Obama to return from vacation a day early

Neil Munro White House Correspondent
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President Barack Obama has returned to the White House from Martha’s Vineyard to be in Washington for Hurricane Irene.

The storm is expected to hit the East Coast with heavy winds and rain, causing fears of human injury and property damage.

As head of state, Obama is expected to manage the government’s response to the hurricane, or any major disaster.

As a politician, he’s also well aware of the political damage President George W. Bush suffered in the wake of Hurricane Katrina in 2005.

Obama’s approval rating is already down for the year. A poll released yesterday reaffirmed the downward slide in the public’s assessment of his leadership.

Friday morning, Obama and his top officials took to the Internet and TV to warn Americans of the possible danger, and to reassure them that the government and a myriad of non-profits have assembled recovery teams and stockpiled food, water and other resources.

Irene “is likely to be a extremely dangerous and costly storm,” Obama said, shortly before he announced he would depart Martha’s Vineyard a day early. “I cannot stress this highly enough — if you are in the projected path of this hurricane, you have to take precautions now … we all hope for the best, but have to be prepared for the worst.”

The White House press office indicated this morning the president would return to Washington tonight.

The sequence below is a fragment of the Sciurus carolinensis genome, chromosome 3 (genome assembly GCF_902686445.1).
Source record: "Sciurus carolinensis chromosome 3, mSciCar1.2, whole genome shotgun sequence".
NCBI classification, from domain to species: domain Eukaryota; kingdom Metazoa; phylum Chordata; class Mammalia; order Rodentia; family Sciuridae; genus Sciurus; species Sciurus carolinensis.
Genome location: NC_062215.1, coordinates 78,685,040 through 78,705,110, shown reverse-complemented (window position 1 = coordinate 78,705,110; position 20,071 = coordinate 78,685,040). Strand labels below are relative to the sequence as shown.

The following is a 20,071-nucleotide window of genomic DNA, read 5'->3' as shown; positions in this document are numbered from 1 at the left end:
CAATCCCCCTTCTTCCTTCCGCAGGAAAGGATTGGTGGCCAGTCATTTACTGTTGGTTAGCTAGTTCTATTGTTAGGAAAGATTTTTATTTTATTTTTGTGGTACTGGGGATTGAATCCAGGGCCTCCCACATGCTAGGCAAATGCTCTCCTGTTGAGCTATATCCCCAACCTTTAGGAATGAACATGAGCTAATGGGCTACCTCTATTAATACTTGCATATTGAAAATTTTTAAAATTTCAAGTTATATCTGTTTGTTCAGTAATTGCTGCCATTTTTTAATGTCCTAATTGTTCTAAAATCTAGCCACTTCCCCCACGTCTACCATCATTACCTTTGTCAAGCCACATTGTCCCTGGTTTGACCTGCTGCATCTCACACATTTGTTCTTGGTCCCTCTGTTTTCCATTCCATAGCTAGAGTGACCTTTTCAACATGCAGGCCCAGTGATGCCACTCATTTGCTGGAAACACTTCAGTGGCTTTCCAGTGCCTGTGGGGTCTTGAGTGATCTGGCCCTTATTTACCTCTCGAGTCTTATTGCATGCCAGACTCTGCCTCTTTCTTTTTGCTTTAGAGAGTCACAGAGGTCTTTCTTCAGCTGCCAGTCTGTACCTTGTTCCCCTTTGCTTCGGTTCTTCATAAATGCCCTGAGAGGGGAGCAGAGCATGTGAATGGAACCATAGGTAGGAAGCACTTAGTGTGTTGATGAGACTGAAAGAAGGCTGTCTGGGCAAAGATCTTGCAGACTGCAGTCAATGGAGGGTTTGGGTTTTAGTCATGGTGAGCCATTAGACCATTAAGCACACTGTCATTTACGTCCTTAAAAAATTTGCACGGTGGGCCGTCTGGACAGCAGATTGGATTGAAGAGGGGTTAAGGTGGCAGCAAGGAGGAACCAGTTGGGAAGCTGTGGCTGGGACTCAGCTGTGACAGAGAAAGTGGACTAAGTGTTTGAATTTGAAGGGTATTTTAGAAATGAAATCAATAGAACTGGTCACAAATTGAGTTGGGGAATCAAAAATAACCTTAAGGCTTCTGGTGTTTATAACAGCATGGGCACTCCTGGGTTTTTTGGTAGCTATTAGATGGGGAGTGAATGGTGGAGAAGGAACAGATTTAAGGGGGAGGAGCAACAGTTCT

Janet Napolitano, secretary of the Department of Homeland Security, used a morning press conference to declare that “the president has directed us to ensure that all needed resources are available, and that we should coordinate with our state and local partners, who are actually the first responders.”

Gov. Andrew Cuomo, for example, is shutting down the New York City metro system, and has directed that state bridges be closed if winds exceed 60 miles per hour.

The new leadership poll showed that the percentage of Americans who believe Obama to be a strong leader has declined from 58 percent in May to 49 percent in August. The president’s leadership rating fell 10 percentage points among Democrats, and eight percentage points among independents, according to the mid-August survey of 1,509 adults. The poll was conducted by the Pew Research Center for the People & the Press.